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What You Need to Know About Carbon Monoxide

Carbon Monoxide testing in your home is only important if you want to LIVE. Just kidding. Well, actually, not really. The fact is, if you have gas appliances in your home, there are steps you should take to ensure your safety.

Everybody knows about carbon monoxide being toxic, right? You know that scene in House of Cards, where he leaves the guy in the locked garage? Carbon monoxide poisoning. What you may not realize is that all of the systems and appliances in your home that use a fossil fuel (in Texas – natural gas), can produce carbon monoxide.

Carbon monoxide occurs naturally – our bodies produces small amounts of it. When you need to get worried is when it is allowed to accumulate. At about 35 parts per million, carbon monoxide will begin to affect you.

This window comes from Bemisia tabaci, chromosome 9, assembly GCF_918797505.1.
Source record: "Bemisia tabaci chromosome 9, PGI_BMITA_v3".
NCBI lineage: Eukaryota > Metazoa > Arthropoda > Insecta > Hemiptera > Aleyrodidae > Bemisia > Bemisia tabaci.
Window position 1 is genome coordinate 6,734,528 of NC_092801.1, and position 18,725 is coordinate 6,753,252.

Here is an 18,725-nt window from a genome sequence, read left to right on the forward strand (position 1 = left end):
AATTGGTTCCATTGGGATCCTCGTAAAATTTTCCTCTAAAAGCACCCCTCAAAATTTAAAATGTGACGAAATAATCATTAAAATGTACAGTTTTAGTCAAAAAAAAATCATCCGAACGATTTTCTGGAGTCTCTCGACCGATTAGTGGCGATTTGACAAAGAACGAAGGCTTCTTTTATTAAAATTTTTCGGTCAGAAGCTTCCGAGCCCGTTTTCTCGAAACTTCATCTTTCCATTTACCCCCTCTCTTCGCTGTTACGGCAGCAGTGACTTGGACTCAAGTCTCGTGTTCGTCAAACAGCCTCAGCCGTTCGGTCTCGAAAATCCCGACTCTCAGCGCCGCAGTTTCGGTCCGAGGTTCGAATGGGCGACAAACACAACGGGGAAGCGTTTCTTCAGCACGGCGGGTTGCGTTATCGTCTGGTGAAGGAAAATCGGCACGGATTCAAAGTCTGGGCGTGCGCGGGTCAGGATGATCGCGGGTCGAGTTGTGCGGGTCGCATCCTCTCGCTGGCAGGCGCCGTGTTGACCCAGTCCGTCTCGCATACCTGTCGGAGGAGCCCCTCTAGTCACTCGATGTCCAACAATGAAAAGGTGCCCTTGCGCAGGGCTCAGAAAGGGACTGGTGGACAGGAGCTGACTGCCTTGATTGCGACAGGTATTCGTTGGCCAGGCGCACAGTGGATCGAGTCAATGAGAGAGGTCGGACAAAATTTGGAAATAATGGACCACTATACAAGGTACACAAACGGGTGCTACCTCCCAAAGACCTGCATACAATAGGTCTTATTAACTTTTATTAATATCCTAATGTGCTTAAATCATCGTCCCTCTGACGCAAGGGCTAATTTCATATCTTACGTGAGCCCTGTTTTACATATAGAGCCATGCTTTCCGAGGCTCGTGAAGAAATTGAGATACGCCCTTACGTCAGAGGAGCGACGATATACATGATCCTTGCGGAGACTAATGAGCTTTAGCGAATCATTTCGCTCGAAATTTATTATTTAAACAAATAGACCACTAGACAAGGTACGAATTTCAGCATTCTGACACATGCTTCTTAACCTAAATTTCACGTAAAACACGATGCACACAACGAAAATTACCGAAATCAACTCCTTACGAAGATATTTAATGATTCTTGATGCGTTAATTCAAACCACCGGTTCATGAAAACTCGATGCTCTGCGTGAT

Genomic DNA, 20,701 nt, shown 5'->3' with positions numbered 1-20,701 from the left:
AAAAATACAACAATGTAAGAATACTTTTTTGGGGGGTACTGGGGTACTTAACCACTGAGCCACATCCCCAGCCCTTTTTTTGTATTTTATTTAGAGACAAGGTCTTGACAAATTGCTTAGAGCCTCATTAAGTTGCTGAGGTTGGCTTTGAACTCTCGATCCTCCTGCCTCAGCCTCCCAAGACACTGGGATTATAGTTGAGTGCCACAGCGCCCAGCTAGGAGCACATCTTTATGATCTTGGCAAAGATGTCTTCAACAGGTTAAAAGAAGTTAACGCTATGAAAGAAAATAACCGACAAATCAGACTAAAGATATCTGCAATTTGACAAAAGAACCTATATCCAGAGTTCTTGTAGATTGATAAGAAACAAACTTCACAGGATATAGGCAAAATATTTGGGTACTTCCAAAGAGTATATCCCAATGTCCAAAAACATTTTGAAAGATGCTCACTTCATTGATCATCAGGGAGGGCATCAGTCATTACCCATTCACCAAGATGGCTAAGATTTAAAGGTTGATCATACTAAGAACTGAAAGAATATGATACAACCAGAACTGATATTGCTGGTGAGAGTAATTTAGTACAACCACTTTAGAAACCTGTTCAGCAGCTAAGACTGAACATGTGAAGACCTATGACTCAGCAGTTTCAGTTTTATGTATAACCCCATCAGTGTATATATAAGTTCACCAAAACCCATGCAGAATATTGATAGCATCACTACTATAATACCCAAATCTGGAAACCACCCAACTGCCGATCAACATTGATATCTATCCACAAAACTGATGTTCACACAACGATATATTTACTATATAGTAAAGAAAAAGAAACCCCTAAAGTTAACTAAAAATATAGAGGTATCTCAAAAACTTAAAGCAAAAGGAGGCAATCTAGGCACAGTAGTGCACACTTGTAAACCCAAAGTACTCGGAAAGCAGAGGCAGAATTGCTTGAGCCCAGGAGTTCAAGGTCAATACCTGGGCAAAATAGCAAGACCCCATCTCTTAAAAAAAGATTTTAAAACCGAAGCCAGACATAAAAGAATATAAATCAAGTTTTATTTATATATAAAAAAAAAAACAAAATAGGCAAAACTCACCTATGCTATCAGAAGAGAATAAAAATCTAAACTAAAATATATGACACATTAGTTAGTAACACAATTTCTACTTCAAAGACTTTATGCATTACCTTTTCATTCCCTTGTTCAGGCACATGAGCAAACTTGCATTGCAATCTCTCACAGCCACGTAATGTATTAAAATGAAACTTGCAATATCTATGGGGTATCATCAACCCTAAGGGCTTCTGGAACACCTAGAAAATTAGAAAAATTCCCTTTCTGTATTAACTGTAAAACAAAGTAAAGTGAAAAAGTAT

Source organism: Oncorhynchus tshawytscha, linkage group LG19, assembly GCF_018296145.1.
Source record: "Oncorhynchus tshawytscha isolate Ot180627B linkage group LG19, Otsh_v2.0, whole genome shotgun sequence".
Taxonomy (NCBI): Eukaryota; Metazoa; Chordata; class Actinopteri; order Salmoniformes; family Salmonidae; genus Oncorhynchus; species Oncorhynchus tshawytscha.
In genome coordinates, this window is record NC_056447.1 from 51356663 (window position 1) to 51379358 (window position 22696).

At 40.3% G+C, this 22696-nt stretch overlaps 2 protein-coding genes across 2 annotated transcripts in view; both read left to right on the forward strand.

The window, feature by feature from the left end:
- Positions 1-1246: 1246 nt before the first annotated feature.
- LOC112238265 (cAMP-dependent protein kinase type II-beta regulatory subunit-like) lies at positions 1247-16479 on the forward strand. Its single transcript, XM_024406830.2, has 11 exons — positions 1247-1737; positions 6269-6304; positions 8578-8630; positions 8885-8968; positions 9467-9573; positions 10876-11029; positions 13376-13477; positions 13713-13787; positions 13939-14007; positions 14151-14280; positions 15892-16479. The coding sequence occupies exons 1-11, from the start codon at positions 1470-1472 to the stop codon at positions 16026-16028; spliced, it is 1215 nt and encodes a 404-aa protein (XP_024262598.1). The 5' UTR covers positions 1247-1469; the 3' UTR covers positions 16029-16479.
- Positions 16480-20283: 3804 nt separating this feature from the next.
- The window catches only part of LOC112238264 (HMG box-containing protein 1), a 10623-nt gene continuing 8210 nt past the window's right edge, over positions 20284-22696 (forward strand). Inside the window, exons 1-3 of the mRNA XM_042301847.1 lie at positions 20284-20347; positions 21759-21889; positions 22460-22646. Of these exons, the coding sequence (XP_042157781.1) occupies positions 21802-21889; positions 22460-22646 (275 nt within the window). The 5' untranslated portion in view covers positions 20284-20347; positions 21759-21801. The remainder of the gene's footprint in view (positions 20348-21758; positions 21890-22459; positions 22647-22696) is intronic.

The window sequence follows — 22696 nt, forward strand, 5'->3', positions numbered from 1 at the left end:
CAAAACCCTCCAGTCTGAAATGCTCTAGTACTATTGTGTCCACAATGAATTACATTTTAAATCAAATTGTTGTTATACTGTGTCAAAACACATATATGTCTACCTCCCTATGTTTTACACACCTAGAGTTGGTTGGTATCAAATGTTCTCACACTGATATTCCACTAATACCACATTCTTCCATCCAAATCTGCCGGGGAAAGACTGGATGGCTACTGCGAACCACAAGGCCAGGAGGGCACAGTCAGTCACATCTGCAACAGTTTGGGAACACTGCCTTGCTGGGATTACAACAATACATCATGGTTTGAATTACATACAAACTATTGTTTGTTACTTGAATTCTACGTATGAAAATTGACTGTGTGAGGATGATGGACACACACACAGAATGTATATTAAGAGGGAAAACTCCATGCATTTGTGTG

Here’s the science:

Carbon monoxide is formed when you have an incomplete combustion. When you burn fuel, it produces carbon dioxide. In an enclosed space, where there is less oxygen present, instead of carbon DI-oxide, you get one less oxygen molecule, forming carbon monoxide. In cabinets, closets or other enclosed spaces in your house, carbon monoxide can accumulate and cause you to get sick, or worse.

“If you start noticing that whenever you’re at home your short term memory is awful, like more awful than normal, it could be carbon monoxide. It makes you stupid before it kills you.” – Inspector, Marcus Butler

All joking aside, when we do home inspections, if gas is present, we do a Carbon Monoxide test. We make sure your required carbon monoxide testing equipment is functional and in the right places. Then we use a detector to measure levels that may be accumulating in your home and identify where it’s coming from.

If you have gas appliances in your home, make sure to keep them properly maintained and that your carbon monoxide detectors are in working order. Save yourself a headache (or worse) later on.

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